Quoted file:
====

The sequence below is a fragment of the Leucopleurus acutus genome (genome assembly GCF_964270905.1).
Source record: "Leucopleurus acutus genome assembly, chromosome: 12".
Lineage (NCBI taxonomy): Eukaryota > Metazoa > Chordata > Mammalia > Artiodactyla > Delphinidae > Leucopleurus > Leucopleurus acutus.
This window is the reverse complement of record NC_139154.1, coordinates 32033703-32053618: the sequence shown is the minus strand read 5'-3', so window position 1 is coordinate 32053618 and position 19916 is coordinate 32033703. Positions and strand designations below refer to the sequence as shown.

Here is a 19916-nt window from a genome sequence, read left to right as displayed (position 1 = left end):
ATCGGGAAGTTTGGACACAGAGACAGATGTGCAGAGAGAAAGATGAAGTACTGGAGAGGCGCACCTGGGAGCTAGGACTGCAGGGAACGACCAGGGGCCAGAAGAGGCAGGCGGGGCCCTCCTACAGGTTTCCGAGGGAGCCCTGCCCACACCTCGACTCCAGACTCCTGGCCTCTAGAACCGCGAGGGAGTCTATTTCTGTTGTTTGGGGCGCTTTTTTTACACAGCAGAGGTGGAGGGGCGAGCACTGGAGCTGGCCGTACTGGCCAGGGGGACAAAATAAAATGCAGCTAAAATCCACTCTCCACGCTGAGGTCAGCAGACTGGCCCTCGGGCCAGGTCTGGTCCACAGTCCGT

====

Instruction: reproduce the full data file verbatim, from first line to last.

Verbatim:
The sequence below is a fragment of the Leucopleurus acutus genome (genome assembly GCF_964270905.1).
Source record: "Leucopleurus acutus genome assembly, chromosome: 12".
Lineage (NCBI taxonomy): Eukaryota > Metazoa > Chordata > Mammalia > Artiodactyla > Delphinidae > Leucopleurus > Leucopleurus acutus.
This window is the reverse complement of record NC_139154.1, coordinates 32033703-32053618: the sequence shown is the minus strand read 5'-3', so window position 1 is coordinate 32053618 and position 19916 is coordinate 32033703. Positions and strand designations below refer to the sequence as shown.

Here is a 19916-nt window from a genome sequence, read left to right as displayed (position 1 = left end):
ATCGGGAAGTTTGGACACAGAGACAGATGTGCAGAGAGAAAGATGAAGTACTGGAGAGGCGCACCTGGGAGCTAGGACTGCAGGGAACGACCAGGGGCCAGAAGAGGCAGGCGGGGCCCTCCTACAGGTTTCCGAGGGAGCCCTGCCCACACCTCGACTCCAGACTCCTGGCCTCTAGAACCGCGAGGGAGTCTATTTCTGTTGTTTGGGGCGCTTTTTTTACACAGCAGAGGTGGAGGGGCGAGCACTGGAGCTGGCCGTACTGGCCAGGGGGACAAAATAAAATGCAGCTAAAATCCACTCTCCACGCTGAGGTCAGCAGACTGGCCCTCGGGCCAGGTCTGGTCCACAGTCCGT